• tim wood
    Three excerpts from German Philosophy 1760–1860 The Legacy of Idealism, Terry Pinkard, 2002.

    "The Kantian legacy, by taking normative authority to be self-legislated, to be a product of our spontaneity as it combines itself with our receptivity in the theoretical sphere and to be a product of our autonomy in the practical sphere, raised the issue as to whether that kind of normative authority could itself be secured against further challenge. Kantians had their own answer: this normative authority, although spontaneously generated and therefore self-imposed, is nonetheless that of a "universal self-consciousness" of the rules binding all rational agents, since without such rules we could not be self-conscious at all.... Post-Kantians,... moved to the idea... that as self-legislated, such authority,... is always subject to challenge. That universal self-consciousness cannot therefore be itself a matter of "certainty" but only of a certain kind of unavoidability, a capacity to withstand such challenges and to emerge as being authoritative for all,... as that which we,... come to find that we practically cannot do without (358–359).

    "In Hegel's treatment, reasons come to be conceived as part of the thickly historical and social practice of giving and asking for reasons, and their universality was thereby conceived as a fragile historical achievement, not as a transcendental feature of consciousness.... In Hegel's story, this turns out to be the genesis of "us moderns," who are "destined" to understand normative authority in light of our growing self-consciousness about our own role in establishing such normative authority and therefore about its fragility and defeasibility (359).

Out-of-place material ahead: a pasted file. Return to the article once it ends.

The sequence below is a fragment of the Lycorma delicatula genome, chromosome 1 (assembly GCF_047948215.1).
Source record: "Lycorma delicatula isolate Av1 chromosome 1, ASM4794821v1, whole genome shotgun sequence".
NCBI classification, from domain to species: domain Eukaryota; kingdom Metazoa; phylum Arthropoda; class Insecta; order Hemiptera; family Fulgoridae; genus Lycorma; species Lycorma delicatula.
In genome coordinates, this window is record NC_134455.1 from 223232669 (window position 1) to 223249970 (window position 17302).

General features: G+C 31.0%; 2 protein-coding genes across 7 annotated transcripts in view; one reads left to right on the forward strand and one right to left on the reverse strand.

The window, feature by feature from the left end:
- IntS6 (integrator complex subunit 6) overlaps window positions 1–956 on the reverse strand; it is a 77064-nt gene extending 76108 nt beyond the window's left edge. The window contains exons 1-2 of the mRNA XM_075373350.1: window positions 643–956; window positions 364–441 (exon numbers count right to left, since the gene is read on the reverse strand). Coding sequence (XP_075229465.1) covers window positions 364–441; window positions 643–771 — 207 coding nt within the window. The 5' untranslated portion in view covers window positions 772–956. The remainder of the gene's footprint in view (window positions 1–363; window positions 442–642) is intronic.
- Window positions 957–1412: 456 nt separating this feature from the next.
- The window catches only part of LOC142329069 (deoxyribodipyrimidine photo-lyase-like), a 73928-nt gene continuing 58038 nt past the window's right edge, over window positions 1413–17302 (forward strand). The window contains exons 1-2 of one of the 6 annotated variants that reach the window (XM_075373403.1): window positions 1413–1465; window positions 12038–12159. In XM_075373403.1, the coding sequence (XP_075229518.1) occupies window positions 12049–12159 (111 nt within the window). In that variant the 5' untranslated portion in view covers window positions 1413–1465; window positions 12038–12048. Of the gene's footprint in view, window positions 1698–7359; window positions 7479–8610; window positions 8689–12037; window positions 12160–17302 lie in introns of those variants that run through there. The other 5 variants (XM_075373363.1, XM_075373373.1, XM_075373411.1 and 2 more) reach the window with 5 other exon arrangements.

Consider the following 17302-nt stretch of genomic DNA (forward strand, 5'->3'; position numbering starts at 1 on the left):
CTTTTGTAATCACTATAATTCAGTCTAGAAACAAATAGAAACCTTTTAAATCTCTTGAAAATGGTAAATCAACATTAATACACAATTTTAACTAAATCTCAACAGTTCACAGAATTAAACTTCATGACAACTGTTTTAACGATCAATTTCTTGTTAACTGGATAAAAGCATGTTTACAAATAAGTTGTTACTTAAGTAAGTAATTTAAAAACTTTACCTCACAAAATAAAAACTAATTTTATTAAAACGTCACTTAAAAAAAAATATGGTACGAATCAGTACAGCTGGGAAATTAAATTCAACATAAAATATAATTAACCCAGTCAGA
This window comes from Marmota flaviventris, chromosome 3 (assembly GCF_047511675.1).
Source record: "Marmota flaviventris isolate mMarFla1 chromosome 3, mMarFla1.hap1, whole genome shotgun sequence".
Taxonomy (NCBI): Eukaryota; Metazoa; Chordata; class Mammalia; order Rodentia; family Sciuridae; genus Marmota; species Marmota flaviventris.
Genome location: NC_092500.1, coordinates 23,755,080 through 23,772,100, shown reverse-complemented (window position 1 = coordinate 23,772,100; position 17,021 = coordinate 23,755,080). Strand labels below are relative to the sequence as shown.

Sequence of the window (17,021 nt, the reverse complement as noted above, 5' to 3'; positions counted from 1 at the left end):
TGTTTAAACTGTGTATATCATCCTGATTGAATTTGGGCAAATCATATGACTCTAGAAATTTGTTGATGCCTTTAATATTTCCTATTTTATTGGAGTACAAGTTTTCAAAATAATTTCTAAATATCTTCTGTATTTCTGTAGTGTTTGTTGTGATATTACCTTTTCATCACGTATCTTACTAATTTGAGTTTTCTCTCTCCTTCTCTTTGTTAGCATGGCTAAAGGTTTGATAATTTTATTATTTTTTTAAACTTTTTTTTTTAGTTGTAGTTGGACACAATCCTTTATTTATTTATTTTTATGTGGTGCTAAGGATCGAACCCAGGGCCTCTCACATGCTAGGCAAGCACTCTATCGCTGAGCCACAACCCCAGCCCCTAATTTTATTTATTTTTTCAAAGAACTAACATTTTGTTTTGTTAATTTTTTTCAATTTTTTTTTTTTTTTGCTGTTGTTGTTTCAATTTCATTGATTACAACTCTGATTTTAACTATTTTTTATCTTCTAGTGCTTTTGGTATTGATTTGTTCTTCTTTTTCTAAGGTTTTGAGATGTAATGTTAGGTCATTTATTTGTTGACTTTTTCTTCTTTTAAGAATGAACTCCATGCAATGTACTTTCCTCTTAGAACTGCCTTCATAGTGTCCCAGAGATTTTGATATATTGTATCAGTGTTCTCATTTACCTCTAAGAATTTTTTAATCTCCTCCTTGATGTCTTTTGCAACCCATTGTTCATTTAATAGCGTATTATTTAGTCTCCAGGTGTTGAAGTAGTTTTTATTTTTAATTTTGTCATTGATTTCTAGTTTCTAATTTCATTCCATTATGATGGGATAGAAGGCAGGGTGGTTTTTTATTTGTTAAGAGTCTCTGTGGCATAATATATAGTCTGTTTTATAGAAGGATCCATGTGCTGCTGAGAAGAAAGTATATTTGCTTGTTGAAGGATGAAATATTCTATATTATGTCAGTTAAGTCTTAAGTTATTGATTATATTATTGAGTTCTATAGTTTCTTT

"Kierkegaard's own existential reworking of the "Kantian paradox" is... what has come to matter to us absolutely in modern life is that we lead our own lives, individually and collectively, such that despair becomes our permanent condition of grasping... that this may be... an impossibility - despair about what ultimately matters to us not itself being achievable. The idealist faith (Kantian and post-Kantian) lay rooted in the concept of the achievability of self-determination, and, in Hegel's version, in the unavoidability of both self-determination's claim on us and the social institution and practices that embodied it. In the Kierkegaardian version, however, despair over something so absolute itself demands something extraordinary - a leap of faith - to ensure that it be achievable by us; and, in demanding the extraordinary, Kierkegaard was only setting the scene for the succeeding attempts at establishing the reality of freedom that, in turn, reached for the extraordinary... [that] somehow produces a satisfactory social whole capable of holding a collective allegiance to itself (361)."

    Certainty, historicity, faith and hope. It may be an ontogenetic recapitulation of phylogenetic understanding in my own thinking, but I find myself moving from certainly to historicity. I doubt if there ever was or will be a time when 2+2 does not equal 4, but it also seems essentially irrelevant. Not to the bookkeeping that necessarily accompanies a life, however figured, but irrelevant to that life itself as it is lived. Perhaps in placing faith in historic inevitability is just itself a step away from faith and hope, that once certainty yields, whatever replaces it must eventually and inevitably collapse into faith and hope.
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